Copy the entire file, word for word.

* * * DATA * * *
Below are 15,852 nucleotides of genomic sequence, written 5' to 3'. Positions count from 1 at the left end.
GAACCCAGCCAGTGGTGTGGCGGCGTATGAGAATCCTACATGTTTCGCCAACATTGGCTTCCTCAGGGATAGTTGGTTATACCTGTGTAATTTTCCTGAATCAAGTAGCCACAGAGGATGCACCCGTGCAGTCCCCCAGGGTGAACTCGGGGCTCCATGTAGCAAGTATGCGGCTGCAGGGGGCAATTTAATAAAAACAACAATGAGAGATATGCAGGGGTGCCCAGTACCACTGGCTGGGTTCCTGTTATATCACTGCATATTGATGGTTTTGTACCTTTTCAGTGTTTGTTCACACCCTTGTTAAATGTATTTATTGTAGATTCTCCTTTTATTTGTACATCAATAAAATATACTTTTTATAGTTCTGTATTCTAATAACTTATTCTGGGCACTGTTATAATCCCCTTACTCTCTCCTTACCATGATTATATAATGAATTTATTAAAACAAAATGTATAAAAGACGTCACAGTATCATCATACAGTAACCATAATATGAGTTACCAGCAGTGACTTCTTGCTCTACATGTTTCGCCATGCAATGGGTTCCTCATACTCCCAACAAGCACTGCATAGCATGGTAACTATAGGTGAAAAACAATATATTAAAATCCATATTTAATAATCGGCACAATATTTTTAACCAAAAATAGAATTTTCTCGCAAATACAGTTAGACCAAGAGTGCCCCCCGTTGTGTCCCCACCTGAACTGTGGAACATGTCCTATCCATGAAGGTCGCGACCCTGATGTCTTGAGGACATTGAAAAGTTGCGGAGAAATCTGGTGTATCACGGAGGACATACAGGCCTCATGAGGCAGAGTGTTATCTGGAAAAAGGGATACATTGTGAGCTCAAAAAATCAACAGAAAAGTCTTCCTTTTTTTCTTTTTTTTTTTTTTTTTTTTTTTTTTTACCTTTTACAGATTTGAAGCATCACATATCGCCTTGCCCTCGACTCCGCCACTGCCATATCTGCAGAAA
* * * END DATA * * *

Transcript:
Below are 15,852 nucleotides of genomic sequence, written 5' to 3'. Positions count from 1 at the left end.
GAACCCAGCCAGTGGTGTGGCGGCGTATGAGAATCCTACATGTTTCGCCAACATTGGCTTCCTCAGGGATAGTTGGTTATACCTGTGTAATTTTCCTGAATCAAGTAGCCACAGAGGATGCACCCGTGCAGTCCCCCAGGGTGAACTCGGGGCTCCATGTAGCAAGTATGCGGCTGCAGGGGGCAATTTAATAAAAACAACAATGAGAGATATGCAGGGGTGCCCAGTACCACTGGCTGGGTTCCTGTTATATCACTGCATATTGATGGTTTTGTACCTTTTCAGTGTTTGTTCACACCCTTGTTAAATGTATTTATTGTAGATTCTCCTTTTATTTGTACATCAATAAAATATACTTTTTATAGTTCTGTATTCTAATAACTTATTCTGGGCACTGTTATAATCCCCTTACTCTCTCCTTACCATGATTATATAATGAATTTATTAAAACAAAATGTATAAAAGACGTCACAGTATCATCATACAGTAACCATAATATGAGTTACCAGCAGTGACTTCTTGCTCTACATGTTTCGCCATGCAATGGGTTCCTCATACTCCCAACAAGCACTGCATAGCATGGTAACTATAGGTGAAAAACAATATATTAAAATCCATATTTAATAATCGGCACAATATTTTTAACCAAAAATAGAATTTTCTCGCAAATACAGTTAGACCAAGAGTGCCCCCCGTTGTGTCCCCACCTGAACTGTGGAACATGTCCTATCCATGAAGGTCGCGACCCTGATGTCTTGAGGACATTGAAAAGTTGCGGAGAAATCTGGTGTATCACGGAGGACATACAGGCCTCATGAGGCAGAGTGTTATCTGGAAAAAGGGATACATTGTGAGCTCAAAAAATCAACAGAAAAGTCTTCCTTTTTTTCTTTTTTTTTTTTTTTTTTTTTTTTTTTACCTTTTACAGATTTGAAGCATCACATATCGCCTTGCCCTCGACTCCGCCACTGCCATATCTGCAGAAA